A Banaras cook making Pizza? Politicians might still be parroting the need for national integration, but a sweet shop in Kanpur has demonstrated international integration!

That reminds me, the VCD shop in my neighbourhood, run by a Sardarji, has also repainted its signboard to include a new line, “Tamil, Telgu and Malayalam VCDs also availeble.” India has become a smaller place, leave alone the world.

Postscript. National integration: the phrase returns to my mind as I return to Chennai from Kanpur in a train called Rapti Sagar Express, popularly known as the Gorakhpur-Trivandrum Express or the Gorakhpur-Cochin Express (depending on which of these cities in Kerala it is bound for when it originates from Gorakhpur on a particular day. The day I board the train at Kanpur, and today it is bound for Trivandrum (or Trivendrum, as the signboards on the coaches read, and not Thiruvananthapuram). When the TTE comes with the chart, it looks as if he has spread out the map of peninsular India in front on me. A journey of 36 hours lies ahead. But I take solace in the facial expression of a fellow passenger, a Malayali, who has boarded the train at Gorapkhpur, the northeast end of Uttar Pradesh, a good seven hours before I have, and even after I detrain at Chennai, he would still travel for nearly 17 hours before reaching his destination, Trivandrum. He is going to spend 60 hours in the train. Two and a half days!

The first big stop after Kanpur is Jhansi, the historical town famous for its rebellious queen Lakshmi Bai and where, till two decades ago, people coming from the North to the South and vice-versa had to change trains. The train stops for 20 minutes. Like most passengers, I step down onto the platform just to while away the time. I hear an announcement: “A passenger travelling from Orai to Vasco Da Gama has lost his ticket. If he happens to listen to this announcement, he should contact the station master.”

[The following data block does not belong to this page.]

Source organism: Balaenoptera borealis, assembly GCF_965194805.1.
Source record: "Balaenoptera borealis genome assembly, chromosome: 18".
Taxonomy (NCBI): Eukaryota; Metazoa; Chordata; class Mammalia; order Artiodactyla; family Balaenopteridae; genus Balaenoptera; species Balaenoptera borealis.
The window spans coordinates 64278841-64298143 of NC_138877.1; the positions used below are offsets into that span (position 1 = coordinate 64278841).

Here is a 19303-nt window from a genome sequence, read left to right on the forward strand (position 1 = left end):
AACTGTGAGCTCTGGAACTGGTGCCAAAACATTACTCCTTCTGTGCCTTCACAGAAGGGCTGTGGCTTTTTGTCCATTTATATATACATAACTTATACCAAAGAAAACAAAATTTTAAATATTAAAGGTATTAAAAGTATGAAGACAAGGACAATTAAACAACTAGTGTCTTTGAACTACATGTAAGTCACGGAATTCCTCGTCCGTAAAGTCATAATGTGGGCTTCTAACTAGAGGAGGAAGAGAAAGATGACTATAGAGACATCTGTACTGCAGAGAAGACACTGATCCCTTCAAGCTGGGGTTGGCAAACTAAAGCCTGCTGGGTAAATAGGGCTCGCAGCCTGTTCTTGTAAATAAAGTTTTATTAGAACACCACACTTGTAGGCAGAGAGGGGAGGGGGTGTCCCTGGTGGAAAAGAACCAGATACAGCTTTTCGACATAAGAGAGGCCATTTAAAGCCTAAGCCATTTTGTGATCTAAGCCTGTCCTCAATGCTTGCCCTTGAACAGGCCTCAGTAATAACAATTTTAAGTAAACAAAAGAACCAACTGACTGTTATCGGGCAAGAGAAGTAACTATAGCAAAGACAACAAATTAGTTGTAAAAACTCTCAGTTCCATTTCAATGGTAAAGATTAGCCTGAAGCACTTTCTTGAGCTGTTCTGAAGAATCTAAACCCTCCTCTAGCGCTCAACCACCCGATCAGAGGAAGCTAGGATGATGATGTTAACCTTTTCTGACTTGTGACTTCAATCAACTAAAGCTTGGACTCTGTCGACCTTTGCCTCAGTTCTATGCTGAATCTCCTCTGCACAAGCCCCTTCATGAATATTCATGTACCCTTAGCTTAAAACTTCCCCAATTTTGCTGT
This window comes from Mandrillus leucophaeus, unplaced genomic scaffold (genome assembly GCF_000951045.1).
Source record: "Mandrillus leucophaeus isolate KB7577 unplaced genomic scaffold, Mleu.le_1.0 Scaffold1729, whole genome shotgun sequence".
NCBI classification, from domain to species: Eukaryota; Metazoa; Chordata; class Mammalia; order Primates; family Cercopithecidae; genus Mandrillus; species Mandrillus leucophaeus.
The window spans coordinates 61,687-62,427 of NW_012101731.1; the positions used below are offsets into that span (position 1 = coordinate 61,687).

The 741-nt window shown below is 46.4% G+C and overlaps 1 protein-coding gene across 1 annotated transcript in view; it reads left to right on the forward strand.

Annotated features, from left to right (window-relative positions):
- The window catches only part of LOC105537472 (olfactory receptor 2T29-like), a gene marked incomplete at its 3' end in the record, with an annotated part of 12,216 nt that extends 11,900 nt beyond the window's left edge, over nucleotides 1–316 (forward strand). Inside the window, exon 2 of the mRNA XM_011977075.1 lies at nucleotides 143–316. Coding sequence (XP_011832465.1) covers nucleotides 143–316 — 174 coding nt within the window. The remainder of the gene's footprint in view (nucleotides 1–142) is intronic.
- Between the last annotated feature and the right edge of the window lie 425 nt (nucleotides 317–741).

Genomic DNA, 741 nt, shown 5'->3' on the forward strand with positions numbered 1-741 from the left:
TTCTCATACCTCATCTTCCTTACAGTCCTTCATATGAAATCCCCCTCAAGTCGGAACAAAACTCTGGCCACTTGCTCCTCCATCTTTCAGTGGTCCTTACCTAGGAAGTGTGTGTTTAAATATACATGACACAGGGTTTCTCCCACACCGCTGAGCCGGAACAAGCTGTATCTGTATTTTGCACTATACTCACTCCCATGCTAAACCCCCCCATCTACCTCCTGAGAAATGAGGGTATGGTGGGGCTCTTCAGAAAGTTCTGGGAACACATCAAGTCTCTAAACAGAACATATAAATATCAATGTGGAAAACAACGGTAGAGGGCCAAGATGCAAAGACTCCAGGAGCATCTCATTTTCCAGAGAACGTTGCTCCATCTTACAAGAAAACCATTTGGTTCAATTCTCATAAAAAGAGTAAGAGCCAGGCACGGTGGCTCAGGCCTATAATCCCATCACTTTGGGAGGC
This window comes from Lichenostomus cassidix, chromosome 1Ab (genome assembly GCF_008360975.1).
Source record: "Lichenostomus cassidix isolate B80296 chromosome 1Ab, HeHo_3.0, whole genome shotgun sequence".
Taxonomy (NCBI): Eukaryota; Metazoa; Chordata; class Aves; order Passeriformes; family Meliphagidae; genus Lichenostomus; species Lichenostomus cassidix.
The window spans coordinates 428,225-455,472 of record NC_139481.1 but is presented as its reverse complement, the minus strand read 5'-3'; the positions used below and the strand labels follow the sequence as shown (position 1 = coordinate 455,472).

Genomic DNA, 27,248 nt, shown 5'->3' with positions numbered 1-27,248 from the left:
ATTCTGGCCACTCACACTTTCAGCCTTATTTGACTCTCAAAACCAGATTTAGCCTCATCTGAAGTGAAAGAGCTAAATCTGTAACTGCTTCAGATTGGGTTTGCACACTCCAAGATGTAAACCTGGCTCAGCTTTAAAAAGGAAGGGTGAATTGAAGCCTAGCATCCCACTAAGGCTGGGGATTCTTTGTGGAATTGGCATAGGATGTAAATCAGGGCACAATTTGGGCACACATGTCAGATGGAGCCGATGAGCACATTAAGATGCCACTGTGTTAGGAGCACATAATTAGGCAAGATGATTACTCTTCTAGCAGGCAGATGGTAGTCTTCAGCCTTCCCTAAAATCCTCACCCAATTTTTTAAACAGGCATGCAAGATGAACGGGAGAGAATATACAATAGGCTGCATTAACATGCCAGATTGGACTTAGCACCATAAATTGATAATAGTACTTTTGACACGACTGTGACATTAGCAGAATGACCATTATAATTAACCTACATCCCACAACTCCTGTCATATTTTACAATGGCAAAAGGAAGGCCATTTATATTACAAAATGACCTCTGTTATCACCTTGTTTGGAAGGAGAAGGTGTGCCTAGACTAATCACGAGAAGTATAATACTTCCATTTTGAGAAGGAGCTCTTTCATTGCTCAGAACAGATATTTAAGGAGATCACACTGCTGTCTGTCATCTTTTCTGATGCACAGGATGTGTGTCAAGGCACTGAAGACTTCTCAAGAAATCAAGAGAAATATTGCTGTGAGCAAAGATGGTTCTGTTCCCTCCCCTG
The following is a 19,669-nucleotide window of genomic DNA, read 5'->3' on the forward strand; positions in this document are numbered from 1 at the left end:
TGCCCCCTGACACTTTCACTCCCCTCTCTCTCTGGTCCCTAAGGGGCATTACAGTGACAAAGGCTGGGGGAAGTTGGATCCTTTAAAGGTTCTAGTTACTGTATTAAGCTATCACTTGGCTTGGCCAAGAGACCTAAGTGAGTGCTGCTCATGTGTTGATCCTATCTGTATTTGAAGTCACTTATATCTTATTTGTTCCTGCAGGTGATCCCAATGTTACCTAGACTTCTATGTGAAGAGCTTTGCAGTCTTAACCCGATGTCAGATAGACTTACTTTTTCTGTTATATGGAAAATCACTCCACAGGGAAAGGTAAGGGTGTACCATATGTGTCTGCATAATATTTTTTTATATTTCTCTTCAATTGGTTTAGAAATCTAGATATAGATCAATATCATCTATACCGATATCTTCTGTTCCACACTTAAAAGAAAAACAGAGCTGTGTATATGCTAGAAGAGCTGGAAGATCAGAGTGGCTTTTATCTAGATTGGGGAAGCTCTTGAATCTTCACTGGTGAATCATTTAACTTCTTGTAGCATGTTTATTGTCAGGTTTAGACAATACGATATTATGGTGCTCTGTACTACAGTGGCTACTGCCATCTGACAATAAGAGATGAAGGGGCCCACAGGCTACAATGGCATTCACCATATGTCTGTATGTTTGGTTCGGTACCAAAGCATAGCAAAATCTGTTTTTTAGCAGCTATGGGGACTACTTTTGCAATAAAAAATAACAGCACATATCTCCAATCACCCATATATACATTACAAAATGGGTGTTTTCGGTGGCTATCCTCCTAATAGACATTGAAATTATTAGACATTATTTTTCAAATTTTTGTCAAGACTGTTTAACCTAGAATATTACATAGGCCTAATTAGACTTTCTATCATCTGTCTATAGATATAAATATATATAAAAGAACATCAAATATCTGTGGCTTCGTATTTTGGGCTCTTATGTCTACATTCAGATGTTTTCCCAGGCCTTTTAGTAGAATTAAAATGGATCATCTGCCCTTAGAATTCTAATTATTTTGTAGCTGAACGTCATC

Orai and Vasco Da Gama: geographically, they must be about a thousand kilometres away from each other, but culturally, they are centuries apart. Orai, a small town in Uttar Pradesh, where women still cover their heads at the sight of elderly menfolk; and Goa, where Western women sunbathed naked till twenty years ago. Connecting the two civilisations, the two cultures, is Indian Railways.

The binding force of the railways grips you harder as you travel further south, to the prominent junctions of Itarsi (in Madhya Pradesh) and Nagpur (in Maharashtra). They are not just railway stations built on reddish-brown soil. They are the pulse points of India. There is hardly any station in the country whose name you would not hear on the PA system here. One moment you hear that the train from Howrah bound for Nagercoil was arriving on platform no. so-and-so, the next moment you are told that the train from Ahmedabad to Chennai was delayed by half an hour. The East Coast touching the West Coast, the Himalayas touching the Indian Ocean — Indian Railways achieves that every day, every minute. Who can be a better mascot for national integration? That makes me wonder: why the railway minister of the country is usually a Bihari or a Bengali?

1 Comments:

Anonymous Anonymous said...

Thanks for your commentary on Kanpur. It's really heartening to read about current day Kanpur where I grew up and went to college.

In a few years, I may or may not acquire american citizenship, but at heart I will still remain a Kanpuria.

Once a Kanpuria, always a Kanpuria!

4:52 PM